Courtney Hicks Hodges, 1887-1966

Courtney Hicks Hodges (1887-1966) was commander of the US First Army after the breakout from Normandy, and his army was the first into Paris, first into Germany, first across the Rhine, and first to join up with the Soviets. 

Hodges was born in Perry, Georgia, in 1887. He attended West Point for two years, but had to leave because he couldn’t cope with the advanced maths that formed a key part of the course. Instead he enlisted as a private in1906, and rose to the rank of 2nd Lieutenant in 1909, only one year later than if he had completed the course.

Early in his career he served with Eisenhower in the Philippines. Hodges took part in Pershing’s ‘Punative Expedition’ into Mexico in 1916, an attempt to capture Pancho Villa after his raid on New Mexico. He served with the infantry in France during the First World War, where he was promoted to lieutenant-commander and won the DSC. He commanded an infantry battalion during the Meuse Argonne campaign.

Between the wars Hodges taught at West Point and assistant commander of the Infantry School at Fort Benning, then Commandant of the school from 7 October 1940 to 3 March 1941, with the rank of brigadier general.  

In May 1941 he was promoted to major-general and became chief of infantry from 30 May 1941 to 9 March 1942. In this role he helped introduce the bazooka and the M-1 carbine into service and helped with the development of airborne forces. He was then given command of the Replacement and School Command in Birmingham, Alabama. He took command of the 10th Corps HQ when it was formed at San Antonio on 12 May 1942, and held that post until February 1943. In February 1943 he was promoted to lieutenant-general, and commanded the 3rd Army HQ and the Southern Defense Command at Fort Sam Houston, Texas.

Hodges accompanied the 3rd Army when it moved to Britain at the end of 1943, but was replaced as its commander by Patton in January 1944. Instead he was appointed as Bradley’s deputy. The plan was for Bradley to be the senior US ground forces commander during the invasion of north-western Europe. On D-Day he would command the US 1st Army, but once enough troops had been landed Patton’s 3rd Army would be activated, Bradley would be promoted to command the  12th Army Group, while Hodges would replace him as commander of the 1st Army.

This approach avoided having duplicate army group and army HQs during the early stages of the command, and meant the changeover of command would go fairly smoothly, but it also meant that Hodges would inherit Bradley’s staff rather than being able to select his own. This would cause problems – Bradley’s staff included a number of able but prickly officers, who Bradley could cope with, but who clashed with Hodges.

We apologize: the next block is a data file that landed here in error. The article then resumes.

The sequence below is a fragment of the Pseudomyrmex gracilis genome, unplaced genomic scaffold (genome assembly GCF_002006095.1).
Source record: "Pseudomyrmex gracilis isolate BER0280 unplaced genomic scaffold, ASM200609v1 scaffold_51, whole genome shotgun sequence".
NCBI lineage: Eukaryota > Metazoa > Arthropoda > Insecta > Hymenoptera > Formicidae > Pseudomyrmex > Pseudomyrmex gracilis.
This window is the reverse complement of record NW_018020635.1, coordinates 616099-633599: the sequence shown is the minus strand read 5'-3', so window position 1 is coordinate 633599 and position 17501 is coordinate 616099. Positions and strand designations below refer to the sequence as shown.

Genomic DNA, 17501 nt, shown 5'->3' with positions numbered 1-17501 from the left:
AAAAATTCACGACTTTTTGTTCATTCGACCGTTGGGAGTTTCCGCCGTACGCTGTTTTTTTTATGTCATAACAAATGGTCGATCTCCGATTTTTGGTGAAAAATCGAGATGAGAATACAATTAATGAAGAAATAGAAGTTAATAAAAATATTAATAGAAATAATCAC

After taking command of the 1st Army on 1 August 1944, Hodges took part in the advance across northern France to Belgium (with his troops being the first to enter Paris), before reaching the Siegfried Line close to Aachen. His army took part in the capture of Aachen, the first German city to fall into Allied hands. He was also involved in the attack towards the Roer River dams, which took US troops into the Hurtgen Forest, one of the more controversial battles of the war.

Hodges was caught out by the German Ardennes offensive, but responded fairly well. On 17 December he asked for the two airborne divisions to be committed to the battle, and it was the arrival of the 101st Airborne that saved Bastogne. Hodges’s army and the US Ninth Army were both placed under Montgomery’s command on 20 December after they lost touch with Bradley, who’s HQ was probably too close to the front line before the attack. Montgomery and Hodges contribution to the victory has been controversial ever since, with Montgomery claiming that the 1st Army was fighting well, but not as a coherent whole. After taking over Montgomery actually asked for permission to relieve Hodges if required, although Eisenhower did stand up for him, telling Montgomery that ‘Hodges in the quiet reticent type and does not appear as aggressive as hie really is’. In the end Montgomery didn’t need to replace Hodges.

After the battle was over Hodges army crossed the Rhine at Remagen, and advanced to the Elbe, where his men met up with the advancing Soviets in March 1945.

Hodges tends to be underestimated, but his army was perhaps the hardest fighting of any of the US armies after he took command. It suffered more casualties than any other, but also took more prisoners than any other, was the first to enter Paris, the first into Germany, the first across the Rhine and the first to meet up with the Soviets.

Hodges was promoted to full general – the last of thirteen to receive that rank during the war. He was ordered to move east with his HQ to take part in the invasion of Japan, and had actually reached Manila when the war ended. Hodges remained commander of the 1st Army, now based at Fort Sam Houston, Texas, until his retirement in 1949. He died in 1966.

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How to cite this article: Rickard, J (4 January 2020), Courtney Hicks Hodges, 1887-1966 , http://www.historyofwar.org/articles/people_hodges.html

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